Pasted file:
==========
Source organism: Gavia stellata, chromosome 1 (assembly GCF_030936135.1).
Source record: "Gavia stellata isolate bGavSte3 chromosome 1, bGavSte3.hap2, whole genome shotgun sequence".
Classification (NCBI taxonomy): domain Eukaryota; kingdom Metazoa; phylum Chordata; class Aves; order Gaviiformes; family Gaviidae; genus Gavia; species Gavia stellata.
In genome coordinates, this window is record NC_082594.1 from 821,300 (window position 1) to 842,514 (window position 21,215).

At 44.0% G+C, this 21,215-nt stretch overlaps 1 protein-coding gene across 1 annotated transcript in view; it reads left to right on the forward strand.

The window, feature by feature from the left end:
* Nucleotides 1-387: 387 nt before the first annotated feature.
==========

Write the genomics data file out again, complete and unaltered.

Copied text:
Source organism: Gavia stellata, chromosome 1 (assembly GCF_030936135.1).
Source record: "Gavia stellata isolate bGavSte3 chromosome 1, bGavSte3.hap2, whole genome shotgun sequence".
Classification (NCBI taxonomy): domain Eukaryota; kingdom Metazoa; phylum Chordata; class Aves; order Gaviiformes; family Gaviidae; genus Gavia; species Gavia stellata.
In genome coordinates, this window is record NC_082594.1 from 821,300 (window position 1) to 842,514 (window position 21,215).

At 44.0% G+C, this 21,215-nt stretch overlaps 1 protein-coding gene across 1 annotated transcript in view; it reads left to right on the forward strand.

The window, feature by feature from the left end:
* Nucleotides 1-387: 387 nt before the first annotated feature.